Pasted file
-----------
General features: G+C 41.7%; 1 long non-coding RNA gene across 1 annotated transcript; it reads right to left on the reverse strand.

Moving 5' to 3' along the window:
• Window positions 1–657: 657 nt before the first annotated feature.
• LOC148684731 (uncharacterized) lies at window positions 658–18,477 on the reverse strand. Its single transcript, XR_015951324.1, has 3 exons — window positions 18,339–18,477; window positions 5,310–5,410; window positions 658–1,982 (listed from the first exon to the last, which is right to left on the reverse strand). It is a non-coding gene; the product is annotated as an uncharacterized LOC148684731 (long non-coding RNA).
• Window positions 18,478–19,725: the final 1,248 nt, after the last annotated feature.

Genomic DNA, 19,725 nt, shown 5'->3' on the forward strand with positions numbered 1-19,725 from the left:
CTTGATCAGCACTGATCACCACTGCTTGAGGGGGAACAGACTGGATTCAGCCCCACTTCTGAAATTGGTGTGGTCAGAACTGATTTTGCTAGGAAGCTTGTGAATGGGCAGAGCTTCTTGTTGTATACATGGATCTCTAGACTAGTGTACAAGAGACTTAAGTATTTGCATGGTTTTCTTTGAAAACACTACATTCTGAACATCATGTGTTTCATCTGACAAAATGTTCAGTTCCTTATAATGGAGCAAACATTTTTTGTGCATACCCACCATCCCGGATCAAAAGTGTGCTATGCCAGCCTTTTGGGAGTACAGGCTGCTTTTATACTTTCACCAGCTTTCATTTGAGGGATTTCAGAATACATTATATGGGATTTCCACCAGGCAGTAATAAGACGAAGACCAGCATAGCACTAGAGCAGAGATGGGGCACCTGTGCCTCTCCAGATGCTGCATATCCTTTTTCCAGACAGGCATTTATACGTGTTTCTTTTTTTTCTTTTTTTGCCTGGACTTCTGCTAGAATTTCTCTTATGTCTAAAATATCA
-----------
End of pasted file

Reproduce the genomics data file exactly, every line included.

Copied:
General features: G+C 41.7%; 1 long non-coding RNA gene across 1 annotated transcript; it reads right to left on the reverse strand.

Moving 5' to 3' along the window:
• Window positions 1–657: 657 nt before the first annotated feature.
• LOC148684731 (uncharacterized) lies at window positions 658–18,477 on the reverse strand. Its single transcript, XR_015951324.1, has 3 exons — window positions 18,339–18,477; window positions 5,310–5,410; window positions 658–1,982 (listed from the first exon to the last, which is right to left on the reverse strand). It is a non-coding gene; the product is annotated as an uncharacterized LOC148684731 (long non-coding RNA).
• Window positions 18,478–19,725: the final 1,248 nt, after the last annotated feature.

Genomic DNA, 19,725 nt, shown 5'->3' on the forward strand with positions numbered 1-19,725 from the left:
CTTGATCAGCACTGATCACCACTGCTTGAGGGGGAACAGACTGGATTCAGCCCCACTTCTGAAATTGGTGTGGTCAGAACTGATTTTGCTAGGAAGCTTGTGAATGGGCAGAGCTTCTTGTTGTATACATGGATCTCTAGACTAGTGTACAAGAGACTTAAGTATTTGCATGGTTTTCTTTGAAAACACTACATTCTGAACATCATGTGTTTCATCTGACAAAATGTTCAGTTCCTTATAATGGAGCAAACATTTTTTGTGCATACCCACCATCCCGGATCAAAAGTGTGCTATGCCAGCCTTTTGGGAGTACAGGCTGCTTTTATACTTTCACCAGCTTTCATTTGAGGGATTTCAGAATACATTATATGGGATTTCCACCAGGCAGTAATAAGACGAAGACCAGCATAGCACTAGAGCAGAGATGGGGCACCTGTGCCTCTCCAGATGCTGCATATCCTTTTTCCAGACAGGCATTTATACGTGTTTCTTTTTTTTCTTTTTTTGCCTGGACTTCTGCTAGAATTTCTCTTATGTCTAAAATATCA